Initial alarm over the seemingly childish premise of Aijaz Khan’s Hamid – a fatherless Kashmiri boy strikes up a connection with a Central Reserve Police Force jawan whom he believes to be God – dissipates quickly. Hamid, based on the play 786 by Mohammed Amin Bhat and a screenplay by Rajinder Randhawa, lobs weighty questions over the tender shoulders of its seven-year-old lead character. Is redemption possible when the seeker represents the enemy? Can there be dialogue between intractable foes? If there indeed such a thing as God, and if the answer is in the affirmative, why do the faithful feel bereft?
Abandonment works in more ways than one in Hamid. The opening sequences of Khan’s 120-minute film beautifully set up the tragedy that stalks the apple-cheeked Hamid and, by extension, Kashmir. Rehmat (Sumit Kaul), a loving father and builder of boats, is nagged by his son one night to get him that one thing that he wants right now. Since this is Kashmir, where normalcy has long since ceased to exist, Rehmat disappears into the darkness, only to return as painful flashbacks.
A year after Rehmat’s sudden disappearance, his wife Ishrat (Rasika Dugal) is a bundle of nerves, veering between catatonia and despair. Ishrat is so wrapped up in her grief that she neglects her son, who seeks refuge in faith. Working on the recently acquired knowledge that Allah solves everything, the rudderless boy gets his hands on a cellphone and dials a phone number that contains the digits 786, the numerical representation of the Arabic phrase Bismillah al-Rahman al-Rahim that praises Allah.
That call goes through to CRPF jawan Abhay (Vikas Kumar), who is seething with guilt over having been too trigger-happy on the job. Despite Hamid’s frequent implorations to the One Above, it is clear that the solutions to Kashmir lie on Earth, among mortals. The lack of dialogue between Kashmiris and ruling forces has converted the paradise on Earth into a living hell. In Hamid, the conversations between Abhay and Hamid suggest that for a semblance of peace and justice to return, at least one side needs to pick up the phone.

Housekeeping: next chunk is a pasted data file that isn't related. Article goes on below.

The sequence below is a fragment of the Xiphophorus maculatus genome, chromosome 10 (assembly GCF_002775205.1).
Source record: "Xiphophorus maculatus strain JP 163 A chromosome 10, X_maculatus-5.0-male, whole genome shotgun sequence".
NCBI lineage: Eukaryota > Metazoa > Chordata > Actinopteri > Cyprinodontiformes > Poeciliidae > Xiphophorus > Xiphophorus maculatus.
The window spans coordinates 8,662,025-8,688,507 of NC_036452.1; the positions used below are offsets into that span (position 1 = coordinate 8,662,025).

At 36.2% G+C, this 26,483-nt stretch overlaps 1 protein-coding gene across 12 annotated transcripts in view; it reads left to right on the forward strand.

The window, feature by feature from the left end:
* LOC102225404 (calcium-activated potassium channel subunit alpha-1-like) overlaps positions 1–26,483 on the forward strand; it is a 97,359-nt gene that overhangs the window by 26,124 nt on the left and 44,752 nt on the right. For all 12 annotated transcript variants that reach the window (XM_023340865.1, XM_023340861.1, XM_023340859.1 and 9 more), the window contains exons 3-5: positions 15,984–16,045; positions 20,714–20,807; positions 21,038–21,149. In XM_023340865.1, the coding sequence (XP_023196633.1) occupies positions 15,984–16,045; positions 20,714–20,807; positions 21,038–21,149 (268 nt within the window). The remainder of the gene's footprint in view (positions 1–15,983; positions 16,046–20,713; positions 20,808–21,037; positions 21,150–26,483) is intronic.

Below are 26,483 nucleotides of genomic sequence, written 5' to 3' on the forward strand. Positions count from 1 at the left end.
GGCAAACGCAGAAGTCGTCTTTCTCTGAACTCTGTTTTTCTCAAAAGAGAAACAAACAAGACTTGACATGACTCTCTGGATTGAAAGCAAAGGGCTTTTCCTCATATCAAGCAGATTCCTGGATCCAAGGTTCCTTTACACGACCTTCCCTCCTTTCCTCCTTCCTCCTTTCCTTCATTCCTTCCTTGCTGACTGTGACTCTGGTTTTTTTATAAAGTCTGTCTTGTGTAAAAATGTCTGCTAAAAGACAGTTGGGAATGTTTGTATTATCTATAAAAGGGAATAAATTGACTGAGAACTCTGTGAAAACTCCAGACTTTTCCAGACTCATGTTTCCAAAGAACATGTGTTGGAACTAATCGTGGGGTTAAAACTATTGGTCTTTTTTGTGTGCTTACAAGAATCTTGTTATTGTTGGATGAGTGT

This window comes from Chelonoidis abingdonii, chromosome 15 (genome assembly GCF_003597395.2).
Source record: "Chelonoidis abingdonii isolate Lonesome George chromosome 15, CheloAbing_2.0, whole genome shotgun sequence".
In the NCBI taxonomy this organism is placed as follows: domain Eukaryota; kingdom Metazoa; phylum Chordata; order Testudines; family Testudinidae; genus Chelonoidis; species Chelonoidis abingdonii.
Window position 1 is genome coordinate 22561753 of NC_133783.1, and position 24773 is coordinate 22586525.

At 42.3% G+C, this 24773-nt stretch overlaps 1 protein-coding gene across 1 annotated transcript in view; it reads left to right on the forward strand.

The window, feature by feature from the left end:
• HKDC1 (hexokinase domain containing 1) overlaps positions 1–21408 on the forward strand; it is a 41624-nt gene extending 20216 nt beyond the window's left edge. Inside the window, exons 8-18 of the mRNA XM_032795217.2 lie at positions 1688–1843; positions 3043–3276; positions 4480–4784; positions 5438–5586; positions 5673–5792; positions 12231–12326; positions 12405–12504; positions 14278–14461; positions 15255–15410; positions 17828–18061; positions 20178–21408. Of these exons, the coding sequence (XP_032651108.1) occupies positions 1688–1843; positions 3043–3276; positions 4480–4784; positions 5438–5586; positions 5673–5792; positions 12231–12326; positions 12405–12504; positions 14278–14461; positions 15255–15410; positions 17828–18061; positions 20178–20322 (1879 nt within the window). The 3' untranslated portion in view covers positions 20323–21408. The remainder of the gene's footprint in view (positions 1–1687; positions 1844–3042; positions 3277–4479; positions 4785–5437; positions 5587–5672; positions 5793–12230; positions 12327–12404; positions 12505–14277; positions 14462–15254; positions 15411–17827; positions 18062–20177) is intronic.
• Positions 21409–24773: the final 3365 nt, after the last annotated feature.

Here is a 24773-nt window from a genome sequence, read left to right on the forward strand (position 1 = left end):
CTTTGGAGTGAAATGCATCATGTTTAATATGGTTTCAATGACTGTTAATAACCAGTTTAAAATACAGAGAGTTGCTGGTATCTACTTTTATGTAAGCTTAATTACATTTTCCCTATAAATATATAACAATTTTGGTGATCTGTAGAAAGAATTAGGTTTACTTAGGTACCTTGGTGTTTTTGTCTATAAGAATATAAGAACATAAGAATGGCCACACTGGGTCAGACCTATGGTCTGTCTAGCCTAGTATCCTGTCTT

Hamid balances the simplistic nature of the boy’s quest, and his innocent and yet piercing questions to Abhay, with the all-too-adult problems that Abhay and Ishrat have to grapple with. Abhay is considerably humanised – he has a family he hasn’t seen in over a year – and the war of attrition that claims his buddies as scalps is depicted without creating a false equivalence between his guilt and Hamid’s plight.
Less successful is a track revolving around Abbas (Mir Sarwar), a local fundamentalist who preys on fatherless boys such as Hamid. The scenes involving Abbas’s attempts at indoctrination are clumsy, and strike a false note in an otherwise nuanced exploration of what it means to live with unremitting devastation.
The unhurried pacing too sometimes works against the narrative, but it does allow its actors the freedom to fully inhabit their characters. Sumit Kaul, as Rehmat, has a lump-in-the-throat flashback to happier times with his son. Both Talha Arshad Reshi, as Hamid, and Vikas Kumar, as Abhay, are in solid form. The film’s knockout performance is by Rasika Dugal, one of the finest actors of her generation. Dugal is a highly sensitive performer with an ability to convey volcanic emotions with a mere facial flicker. In Hamid, she is terrific as a wife and mother who struggles to keep her life on track.
Ishrat also delivers the movie’s most shattering takeaway: resignation is a necessary coping mechanism in present-day Kashmir. The movie is named after its knee-high hero, but the weight of its tragedy is actually conveyed with precision and devastation by Dugal’s Ishrat. Hamid’s campaign to reclaim his father is the stuff of childish fantasy. Ishrat’s fraught condition and Abhay’s stoic acceptance of his assignment take the film into a territory more familiar to followers of the news on Kashmir. The movie balances simplicity and profundity, and would have benefited from a leaner running time to better convey its ambitious exploration of loss and abandonment in a region stereotyped as a paradise on earth.
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